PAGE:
Step Inside the Gamer's World



Everything we do, everything we produce, and everything we consume is a work of art. So, are video games a work of art? Absolutely. I have been playing video games since the early 2000s, and they have become a really big part of my life.


The world's created in video games, were inspired by some of the major fantasy and science fiction novels that came before them. Now, to give a specific example... There are writers such as (one of my own influences), Isaac Asimov. Asimov came to prominence in the late 1940s, and early 1950s. It's actually believed Isaac Asimov wrote over 600 stories in his life time.


Asimov was a science fiction icon, and his legacy will never be forgotten. Following his popularity during the twentieth century, Asimov's work played a major role in the production of dystopian video games like "Wasteland" from 1988. I started playing video games back in the early 2000s, and my first console was the Nintendo GameCube.

During that point in my life, all I knew was Nintendo. So, ironically (remember, I was a kid) I would more or less judge other people if they were playing on Xbox or PlayStation 2. Of course, I would eventually play all of these consoles. Interestingly, there's something all video games have in common- even the less popular ones. Video games take us to a world that is not our own. Therefore, video games bring players to a world that is separate from our own reality- possibly as a means of escaping it.



Personal Experiences with Video Games:

What makes video games a form of art? Besides digital illustrations and story telling, videos games bring people together. People celebrate their love for gaming. Furthermore, being part of this cultural hegemony is a beautiful thing. Before online gaming became as popular as it was, there was local multiplayer.

©Call of Duty

Although online gaming has been around since the 1990s, it wasn't quite what we see today. Now to be more specific, online gaming really took off with the release of Call of Duty: Modern Warfare back in 2007. This game was a pretty big deal, and established online gaming as the "next big thing".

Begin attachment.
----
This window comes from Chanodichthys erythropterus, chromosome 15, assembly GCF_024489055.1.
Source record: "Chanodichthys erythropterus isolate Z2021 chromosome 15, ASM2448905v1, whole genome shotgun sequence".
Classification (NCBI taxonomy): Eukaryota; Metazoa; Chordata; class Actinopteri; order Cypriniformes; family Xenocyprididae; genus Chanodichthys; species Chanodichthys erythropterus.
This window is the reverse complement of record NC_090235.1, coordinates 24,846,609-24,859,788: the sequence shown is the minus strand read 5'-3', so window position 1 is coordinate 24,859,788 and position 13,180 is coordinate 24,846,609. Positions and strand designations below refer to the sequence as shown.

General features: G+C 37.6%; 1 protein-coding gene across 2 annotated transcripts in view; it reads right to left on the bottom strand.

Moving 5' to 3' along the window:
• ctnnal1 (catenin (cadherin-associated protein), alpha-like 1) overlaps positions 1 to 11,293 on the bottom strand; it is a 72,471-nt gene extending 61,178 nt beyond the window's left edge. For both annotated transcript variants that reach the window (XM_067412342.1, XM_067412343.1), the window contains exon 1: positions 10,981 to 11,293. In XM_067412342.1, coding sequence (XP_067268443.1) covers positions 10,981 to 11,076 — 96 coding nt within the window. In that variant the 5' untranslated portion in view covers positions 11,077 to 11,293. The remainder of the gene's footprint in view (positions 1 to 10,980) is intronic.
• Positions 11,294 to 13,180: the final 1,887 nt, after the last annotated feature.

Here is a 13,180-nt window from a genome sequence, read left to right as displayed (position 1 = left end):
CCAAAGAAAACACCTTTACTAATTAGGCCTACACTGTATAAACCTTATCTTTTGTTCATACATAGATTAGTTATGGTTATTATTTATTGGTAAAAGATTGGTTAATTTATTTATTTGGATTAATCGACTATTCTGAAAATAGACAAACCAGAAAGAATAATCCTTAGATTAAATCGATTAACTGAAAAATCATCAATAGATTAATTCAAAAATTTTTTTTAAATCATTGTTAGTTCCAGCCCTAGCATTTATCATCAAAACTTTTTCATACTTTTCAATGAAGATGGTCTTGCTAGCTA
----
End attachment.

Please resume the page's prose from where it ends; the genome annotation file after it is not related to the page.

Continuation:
However, let's look at 2003/2004. This was a time when people were still playing local multiplayer, as this was one of the only options unless you were playing on PC. Well, there was also the concept of the orginal Xbox Live. Whichever way you played, video games have always brought people together.


My uncle married this woman in 2004, and she already had two kids. Before that, I spent a lot of time with those kids anyway. They were around my age, actually a little bit older. It was because of them, I started playing video games. The base model of the Nintendo GameCube had four slots, which allowed four controllers to be used. Of course, there was also the option of using an adapter so more people could play.

It was usually on Friday or Saturday nights, my parents would go to my uncle's house. They would play cards, drink beers, and have something to eat. Normal things that adults do, right? As for us kids, the concept of "bring your controller" played a major role here. We would play games like "Mario Party 5", and actually be up until like 12:00 a.m. playing video games.


We didn't have school the next day, so it was great. Another thing to point out, is how durable to Nintendo GameCube was. I dropped my controller in my driveway several times. No damage at all. If someone dropped their Nintendo Switch, they would probably cry. I know I would. Video games bring people to a world which isn't their own. However, it becomes their own in the process. Video games are beautiful, I know for a fact that I will always be a lover of this art form.


The Modernist Son, 2020-2021.

Further Reading:

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